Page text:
leaves the stomach as soon as it is eaten; nothing hinders a cure so
much as frequent change of medicine; no wound will heal when
one salve is tried after another; a plant which is often moved can
never grow strong. There is nothing so efficacious that it can be
helpful while it is being shifted about. And in reading of many
books is distraction.

Accordingly, since you cannot read all the books which you
may possess, it is enough to possess only as many books as you
can read.

“But,” you reply, “I wish to dip first into one book and then
into another.” I tell you that it is the sign of an overnice appetite
to toy with many dishes; for when they are manifold and varied,
they cloy but do not nourish. So you should always read standard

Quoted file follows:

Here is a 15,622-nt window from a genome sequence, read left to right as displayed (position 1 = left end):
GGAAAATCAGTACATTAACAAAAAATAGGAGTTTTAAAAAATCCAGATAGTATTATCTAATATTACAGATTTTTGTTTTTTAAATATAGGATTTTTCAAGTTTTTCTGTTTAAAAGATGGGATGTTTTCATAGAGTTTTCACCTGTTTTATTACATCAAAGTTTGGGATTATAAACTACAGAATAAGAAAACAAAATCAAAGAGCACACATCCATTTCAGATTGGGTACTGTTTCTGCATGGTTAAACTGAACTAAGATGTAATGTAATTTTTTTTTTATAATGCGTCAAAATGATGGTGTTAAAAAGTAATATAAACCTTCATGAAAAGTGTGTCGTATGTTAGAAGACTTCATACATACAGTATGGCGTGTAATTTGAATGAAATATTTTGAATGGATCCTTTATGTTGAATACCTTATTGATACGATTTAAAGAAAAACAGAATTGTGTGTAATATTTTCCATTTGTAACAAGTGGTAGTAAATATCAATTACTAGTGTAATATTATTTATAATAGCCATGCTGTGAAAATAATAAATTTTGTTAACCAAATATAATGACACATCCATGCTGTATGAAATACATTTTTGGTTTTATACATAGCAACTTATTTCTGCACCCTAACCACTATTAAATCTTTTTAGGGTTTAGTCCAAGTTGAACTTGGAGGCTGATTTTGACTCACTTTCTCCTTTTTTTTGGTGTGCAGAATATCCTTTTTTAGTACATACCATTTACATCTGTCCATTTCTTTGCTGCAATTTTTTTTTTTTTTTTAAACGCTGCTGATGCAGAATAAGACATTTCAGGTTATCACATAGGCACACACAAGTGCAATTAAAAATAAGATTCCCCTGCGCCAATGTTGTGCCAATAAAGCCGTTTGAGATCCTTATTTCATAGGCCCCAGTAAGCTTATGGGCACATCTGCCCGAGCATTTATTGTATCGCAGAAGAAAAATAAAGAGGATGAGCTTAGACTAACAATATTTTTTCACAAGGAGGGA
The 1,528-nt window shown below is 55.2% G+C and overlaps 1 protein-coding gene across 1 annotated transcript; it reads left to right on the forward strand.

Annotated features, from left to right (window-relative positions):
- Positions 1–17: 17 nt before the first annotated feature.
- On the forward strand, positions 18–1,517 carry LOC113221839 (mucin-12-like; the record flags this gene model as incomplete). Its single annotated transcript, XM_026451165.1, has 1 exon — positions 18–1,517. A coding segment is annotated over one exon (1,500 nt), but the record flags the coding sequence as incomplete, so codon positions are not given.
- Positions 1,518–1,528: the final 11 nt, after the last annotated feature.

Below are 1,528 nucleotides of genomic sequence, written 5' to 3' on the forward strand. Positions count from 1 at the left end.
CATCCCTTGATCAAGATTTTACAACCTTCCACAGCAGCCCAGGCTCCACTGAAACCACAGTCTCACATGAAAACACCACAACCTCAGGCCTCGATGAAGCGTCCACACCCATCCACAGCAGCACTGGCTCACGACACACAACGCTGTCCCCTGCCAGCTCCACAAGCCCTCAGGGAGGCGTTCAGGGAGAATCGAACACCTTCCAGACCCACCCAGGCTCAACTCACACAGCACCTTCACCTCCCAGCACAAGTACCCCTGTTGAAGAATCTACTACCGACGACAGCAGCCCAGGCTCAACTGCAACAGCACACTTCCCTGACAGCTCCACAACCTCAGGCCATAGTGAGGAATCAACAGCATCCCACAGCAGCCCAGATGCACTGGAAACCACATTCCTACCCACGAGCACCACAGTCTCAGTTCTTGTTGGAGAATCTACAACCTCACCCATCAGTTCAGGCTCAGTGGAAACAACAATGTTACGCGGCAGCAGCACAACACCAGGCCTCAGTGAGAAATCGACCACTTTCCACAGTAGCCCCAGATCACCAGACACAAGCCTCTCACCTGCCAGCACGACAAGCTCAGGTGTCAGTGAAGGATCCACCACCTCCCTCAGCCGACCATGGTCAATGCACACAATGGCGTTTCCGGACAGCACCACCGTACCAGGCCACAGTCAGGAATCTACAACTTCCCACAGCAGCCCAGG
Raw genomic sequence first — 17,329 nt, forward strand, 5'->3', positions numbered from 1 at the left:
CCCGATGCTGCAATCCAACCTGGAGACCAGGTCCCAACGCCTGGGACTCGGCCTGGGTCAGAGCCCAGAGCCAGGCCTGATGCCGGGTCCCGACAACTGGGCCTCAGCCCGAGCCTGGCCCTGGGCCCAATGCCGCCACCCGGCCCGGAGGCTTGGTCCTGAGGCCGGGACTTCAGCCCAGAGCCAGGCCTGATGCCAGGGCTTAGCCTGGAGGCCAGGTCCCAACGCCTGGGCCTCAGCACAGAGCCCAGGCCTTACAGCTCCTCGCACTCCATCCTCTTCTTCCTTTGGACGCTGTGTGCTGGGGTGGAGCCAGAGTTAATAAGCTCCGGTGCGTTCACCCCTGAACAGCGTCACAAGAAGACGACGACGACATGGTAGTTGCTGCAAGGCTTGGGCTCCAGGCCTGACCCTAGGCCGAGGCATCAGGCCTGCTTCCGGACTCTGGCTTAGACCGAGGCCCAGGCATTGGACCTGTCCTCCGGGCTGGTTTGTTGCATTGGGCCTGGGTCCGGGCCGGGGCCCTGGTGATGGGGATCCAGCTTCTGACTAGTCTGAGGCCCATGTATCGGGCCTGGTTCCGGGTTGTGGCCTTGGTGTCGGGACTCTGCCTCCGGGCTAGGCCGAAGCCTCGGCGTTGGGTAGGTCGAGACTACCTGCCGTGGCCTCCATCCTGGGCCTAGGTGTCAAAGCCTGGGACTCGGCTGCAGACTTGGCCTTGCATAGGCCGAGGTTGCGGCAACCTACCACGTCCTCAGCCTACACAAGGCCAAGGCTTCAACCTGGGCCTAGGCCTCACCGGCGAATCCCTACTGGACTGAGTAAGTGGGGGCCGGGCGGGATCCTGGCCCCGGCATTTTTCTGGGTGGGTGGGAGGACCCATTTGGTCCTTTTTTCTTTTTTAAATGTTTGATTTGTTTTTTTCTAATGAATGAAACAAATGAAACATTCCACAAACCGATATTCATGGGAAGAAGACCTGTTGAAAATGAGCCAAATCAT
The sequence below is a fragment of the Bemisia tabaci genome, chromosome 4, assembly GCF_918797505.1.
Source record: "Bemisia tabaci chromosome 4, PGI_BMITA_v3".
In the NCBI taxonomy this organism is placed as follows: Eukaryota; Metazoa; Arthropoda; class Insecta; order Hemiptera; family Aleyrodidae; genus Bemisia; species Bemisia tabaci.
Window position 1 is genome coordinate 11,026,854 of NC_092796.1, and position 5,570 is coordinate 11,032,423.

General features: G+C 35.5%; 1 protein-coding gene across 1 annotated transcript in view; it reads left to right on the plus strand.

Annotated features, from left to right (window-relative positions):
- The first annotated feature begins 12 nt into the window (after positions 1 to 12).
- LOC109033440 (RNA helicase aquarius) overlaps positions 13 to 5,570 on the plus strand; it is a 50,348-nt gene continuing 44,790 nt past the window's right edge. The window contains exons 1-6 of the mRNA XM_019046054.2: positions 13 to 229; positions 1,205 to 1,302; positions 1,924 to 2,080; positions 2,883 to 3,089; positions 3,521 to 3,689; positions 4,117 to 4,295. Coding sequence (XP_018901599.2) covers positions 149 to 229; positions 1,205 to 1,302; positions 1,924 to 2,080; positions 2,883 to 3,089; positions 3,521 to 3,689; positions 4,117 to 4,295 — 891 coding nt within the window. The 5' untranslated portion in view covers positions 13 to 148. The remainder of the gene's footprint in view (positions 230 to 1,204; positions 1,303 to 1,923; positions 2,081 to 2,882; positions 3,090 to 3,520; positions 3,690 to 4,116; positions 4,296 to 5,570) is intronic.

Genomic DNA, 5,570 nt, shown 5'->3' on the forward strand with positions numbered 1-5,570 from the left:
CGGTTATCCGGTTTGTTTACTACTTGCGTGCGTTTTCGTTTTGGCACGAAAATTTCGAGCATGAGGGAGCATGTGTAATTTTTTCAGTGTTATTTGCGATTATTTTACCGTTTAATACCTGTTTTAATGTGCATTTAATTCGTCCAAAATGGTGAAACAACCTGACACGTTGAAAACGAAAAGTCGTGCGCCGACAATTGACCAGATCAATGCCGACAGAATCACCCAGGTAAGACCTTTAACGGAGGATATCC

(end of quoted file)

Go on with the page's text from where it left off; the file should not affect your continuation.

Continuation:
authors; and when you crave a change, fall back upon those whom
you read before. Each day acquire something that will fortify you
against poverty, against death, indeed against other misfortunes
as well; and after you have run over many thoughts, select one to
be thoroughly digested that day.

This is my own custom; from the many things which I have
read, I claim some one part for myself.

The thought for today is one which I discovered in Epicurus;[1]
for I am wont to cross over even into the enemy’s camp—not as
a deserter, but as a scout.

He says: “Contented poverty is an honourable estate.” Indeed,
if it be contented, it is not poverty at all. It is not the man who
has too little, but the man who craves more, that is poor. What
does it matter how much a man has laid up in his safe, or in his
warehouse, how large are his flocks and how fat his dividends, if
he covets his neighbour’s property, and reckons, not his past gains,
but his hopes of gains to come? Do you ask what is the proper
limit to wealth? It is, first, to have what is necessary, and, second,
to have what is enough. Farewell.
1. Frag. 475 Usener